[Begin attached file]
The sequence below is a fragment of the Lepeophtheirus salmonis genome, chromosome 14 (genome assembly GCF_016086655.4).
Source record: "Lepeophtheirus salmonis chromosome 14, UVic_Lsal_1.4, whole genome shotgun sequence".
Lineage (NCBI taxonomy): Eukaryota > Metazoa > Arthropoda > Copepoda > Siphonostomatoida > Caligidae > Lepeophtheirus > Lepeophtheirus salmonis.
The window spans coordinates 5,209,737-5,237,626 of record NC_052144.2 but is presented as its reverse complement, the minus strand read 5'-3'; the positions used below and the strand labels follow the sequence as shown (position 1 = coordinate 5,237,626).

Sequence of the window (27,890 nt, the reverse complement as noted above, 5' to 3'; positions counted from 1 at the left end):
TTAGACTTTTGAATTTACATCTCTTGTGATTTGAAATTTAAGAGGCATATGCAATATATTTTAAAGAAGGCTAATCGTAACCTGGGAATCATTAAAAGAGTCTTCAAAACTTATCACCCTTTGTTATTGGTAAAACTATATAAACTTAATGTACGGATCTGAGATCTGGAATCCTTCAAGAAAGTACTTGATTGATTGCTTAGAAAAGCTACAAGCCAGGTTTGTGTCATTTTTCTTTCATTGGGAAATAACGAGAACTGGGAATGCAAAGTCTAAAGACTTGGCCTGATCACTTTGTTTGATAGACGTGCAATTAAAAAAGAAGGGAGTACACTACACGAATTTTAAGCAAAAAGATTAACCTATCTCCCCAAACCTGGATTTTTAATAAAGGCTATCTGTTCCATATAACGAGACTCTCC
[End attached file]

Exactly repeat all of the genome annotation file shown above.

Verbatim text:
The sequence below is a fragment of the Lepeophtheirus salmonis genome, chromosome 14 (genome assembly GCF_016086655.4).
Source record: "Lepeophtheirus salmonis chromosome 14, UVic_Lsal_1.4, whole genome shotgun sequence".
Lineage (NCBI taxonomy): Eukaryota > Metazoa > Arthropoda > Copepoda > Siphonostomatoida > Caligidae > Lepeophtheirus > Lepeophtheirus salmonis.
The window spans coordinates 5,209,737-5,237,626 of record NC_052144.2 but is presented as its reverse complement, the minus strand read 5'-3'; the positions used below and the strand labels follow the sequence as shown (position 1 = coordinate 5,237,626).

Sequence of the window (27,890 nt, the reverse complement as noted above, 5' to 3'; positions counted from 1 at the left end):
TTAGACTTTTGAATTTACATCTCTTGTGATTTGAAATTTAAGAGGCATATGCAATATATTTTAAAGAAGGCTAATCGTAACCTGGGAATCATTAAAAGAGTCTTCAAAACTTATCACCCTTTGTTATTGGTAAAACTATATAAACTTAATGTACGGATCTGAGATCTGGAATCCTTCAAGAAAGTACTTGATTGATTGCTTAGAAAAGCTACAAGCCAGGTTTGTGTCATTTTTCTTTCATTGGGAAATAACGAGAACTGGGAATGCAAAGTCTAAAGACTTGGCCTGATCACTTTGTTTGATAGACGTGCAATTAAAAAAGAAGGGAGTACACTACACGAATTTTAAGCAAAAAGATTAACCTATCTCCCCAAACCTGGATTTTTAATAAAGGCTATCTGTTCCATATAACGAGACTCTCC